• When explaining what some code does and why, we write code comments.
  • For changes in the code, we write commit messages. (You knew this one!)
  • For anything reviewers care about but archaeologists won’t we write comments on the pull request.
  • Finally, jokes go in the branch name.

Note: Cross-referencing among the above is encouraged!

Sometimes we get it wrong

As you might be able to tell from above, a lot of thought goes into a good commit message, and like most things it takes practice and help from each other to build the habit. Here are some common ways we go wrong.

Vague handwaving

We sometimes write messages like “Fixes <bug>” or “Adds <functionality>”. Sometimes those messages don’t even describe the bug or functionality. These are just hints and clues, really, exercises left to the reader to complete.

Explaining the code

Describing new code is different from explaining the change. Sometimes we’ll try to be helpful by describing the mechanics of the new code, how it’s supposed to operate. Code comments are better suited for that, though. Sometimes we’re tempted to explain high-level design or architecture, which better lives in a design doc that we could just link to. At any level, explanations of code have better homes than the commit message.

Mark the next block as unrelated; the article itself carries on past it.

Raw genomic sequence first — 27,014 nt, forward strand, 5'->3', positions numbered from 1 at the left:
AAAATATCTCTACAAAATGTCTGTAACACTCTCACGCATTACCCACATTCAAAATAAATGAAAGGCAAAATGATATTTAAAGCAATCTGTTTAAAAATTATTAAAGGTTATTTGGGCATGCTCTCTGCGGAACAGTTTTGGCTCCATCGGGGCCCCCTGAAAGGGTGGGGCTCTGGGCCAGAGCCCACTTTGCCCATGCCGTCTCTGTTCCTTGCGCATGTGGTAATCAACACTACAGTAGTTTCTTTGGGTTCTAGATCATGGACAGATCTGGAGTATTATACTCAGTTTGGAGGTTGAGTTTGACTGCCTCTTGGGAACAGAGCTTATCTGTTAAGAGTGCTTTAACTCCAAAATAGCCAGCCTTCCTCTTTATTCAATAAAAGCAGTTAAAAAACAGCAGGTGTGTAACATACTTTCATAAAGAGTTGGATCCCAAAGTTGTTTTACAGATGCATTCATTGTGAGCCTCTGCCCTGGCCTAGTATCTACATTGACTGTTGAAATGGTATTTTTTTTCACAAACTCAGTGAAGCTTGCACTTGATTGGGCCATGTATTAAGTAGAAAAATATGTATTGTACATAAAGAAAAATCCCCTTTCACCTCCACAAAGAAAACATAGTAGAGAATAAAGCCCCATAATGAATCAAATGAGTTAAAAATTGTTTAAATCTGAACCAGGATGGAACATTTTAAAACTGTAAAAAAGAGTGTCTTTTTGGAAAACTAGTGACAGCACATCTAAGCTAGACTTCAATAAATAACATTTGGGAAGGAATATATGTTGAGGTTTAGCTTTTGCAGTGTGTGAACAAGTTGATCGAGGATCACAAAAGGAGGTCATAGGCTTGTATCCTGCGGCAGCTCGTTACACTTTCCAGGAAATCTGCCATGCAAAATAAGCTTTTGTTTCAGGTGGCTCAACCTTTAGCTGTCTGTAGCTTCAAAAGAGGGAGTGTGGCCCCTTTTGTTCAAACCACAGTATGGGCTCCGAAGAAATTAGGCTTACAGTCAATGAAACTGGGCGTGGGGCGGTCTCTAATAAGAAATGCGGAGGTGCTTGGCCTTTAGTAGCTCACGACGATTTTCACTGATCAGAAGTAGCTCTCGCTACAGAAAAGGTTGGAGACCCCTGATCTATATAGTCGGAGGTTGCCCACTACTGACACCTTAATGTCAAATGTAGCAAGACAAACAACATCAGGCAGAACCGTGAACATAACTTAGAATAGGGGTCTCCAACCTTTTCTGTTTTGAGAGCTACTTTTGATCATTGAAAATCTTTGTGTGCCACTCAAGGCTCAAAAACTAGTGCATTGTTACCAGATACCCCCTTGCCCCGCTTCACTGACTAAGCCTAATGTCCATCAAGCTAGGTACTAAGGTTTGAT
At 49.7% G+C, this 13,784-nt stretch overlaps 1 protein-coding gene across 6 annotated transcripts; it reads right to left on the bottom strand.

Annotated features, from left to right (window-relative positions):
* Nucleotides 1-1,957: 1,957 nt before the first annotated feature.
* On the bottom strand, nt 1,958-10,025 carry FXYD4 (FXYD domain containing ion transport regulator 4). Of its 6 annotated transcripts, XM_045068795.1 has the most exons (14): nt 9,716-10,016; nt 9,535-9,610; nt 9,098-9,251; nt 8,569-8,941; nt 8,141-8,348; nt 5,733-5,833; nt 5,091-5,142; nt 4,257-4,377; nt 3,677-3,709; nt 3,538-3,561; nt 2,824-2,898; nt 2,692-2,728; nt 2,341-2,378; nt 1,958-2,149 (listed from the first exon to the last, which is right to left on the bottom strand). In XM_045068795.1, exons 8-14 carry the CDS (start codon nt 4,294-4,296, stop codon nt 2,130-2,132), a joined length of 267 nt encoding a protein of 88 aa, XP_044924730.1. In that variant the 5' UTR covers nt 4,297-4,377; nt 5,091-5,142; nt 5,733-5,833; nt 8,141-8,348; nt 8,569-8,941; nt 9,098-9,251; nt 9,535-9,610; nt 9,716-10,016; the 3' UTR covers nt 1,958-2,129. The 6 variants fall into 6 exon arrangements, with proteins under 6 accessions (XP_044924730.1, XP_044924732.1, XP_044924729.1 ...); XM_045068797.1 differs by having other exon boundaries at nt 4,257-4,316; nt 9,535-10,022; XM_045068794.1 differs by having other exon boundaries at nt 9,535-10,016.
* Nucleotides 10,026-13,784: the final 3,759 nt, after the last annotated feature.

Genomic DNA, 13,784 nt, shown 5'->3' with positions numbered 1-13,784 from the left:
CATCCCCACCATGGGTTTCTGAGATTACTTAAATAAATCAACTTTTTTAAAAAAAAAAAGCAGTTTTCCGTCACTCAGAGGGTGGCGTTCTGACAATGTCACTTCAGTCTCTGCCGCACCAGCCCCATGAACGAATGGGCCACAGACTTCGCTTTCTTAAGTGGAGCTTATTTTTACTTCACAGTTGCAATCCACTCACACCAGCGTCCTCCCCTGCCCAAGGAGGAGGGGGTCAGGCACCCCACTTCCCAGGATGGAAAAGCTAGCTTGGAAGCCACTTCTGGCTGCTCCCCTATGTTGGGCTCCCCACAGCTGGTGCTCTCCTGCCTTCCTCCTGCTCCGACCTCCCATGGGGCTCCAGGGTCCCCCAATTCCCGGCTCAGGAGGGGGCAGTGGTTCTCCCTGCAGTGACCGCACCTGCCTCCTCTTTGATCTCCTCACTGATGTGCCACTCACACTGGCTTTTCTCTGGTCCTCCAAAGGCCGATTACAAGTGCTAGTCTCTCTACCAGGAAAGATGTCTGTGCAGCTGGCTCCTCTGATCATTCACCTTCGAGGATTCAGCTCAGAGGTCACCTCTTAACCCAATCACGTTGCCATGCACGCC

Transliterating the diff into English

This one’s really common, unfortunately. In our haste, we’ll write a message that just describes the change tersely and literally. “Deleted foo”, or “Renamed bar to baz”. This is at least the right idea, but messages like this are too literal. They lack the context, motivation, and assurance of safety that readers are looking for.


Mea culpa

Here’s an example of a really unhelpful commit message I wrote. Sorry, team!

You can see that it provides no context, provides no motivation for the change, sort of just describes the code. I have no idea why I wanted to change that request from a POST to a GET. Was there a bug? Probably, but what was it? Was it with the request itself? Was I working around a bug in our REST library, which may now be fixed? Should this change be reverted at some point? What exactly was wrong with POST, and why did I think GET would be better? So many questions! Not even I know the answers now.


I think I did a much better job here:

This time, we have a lot more answers. There’s some history, including a link to where the problem was introduced for further reading. I explained the bug that I was fixing in enough detail for the reader to understand it (at least I do, eight months later). Finally, with that supporting context, I explained briefly what I was changing, and why it would fix the problem. This is much more helpful to me today, and I hope to others.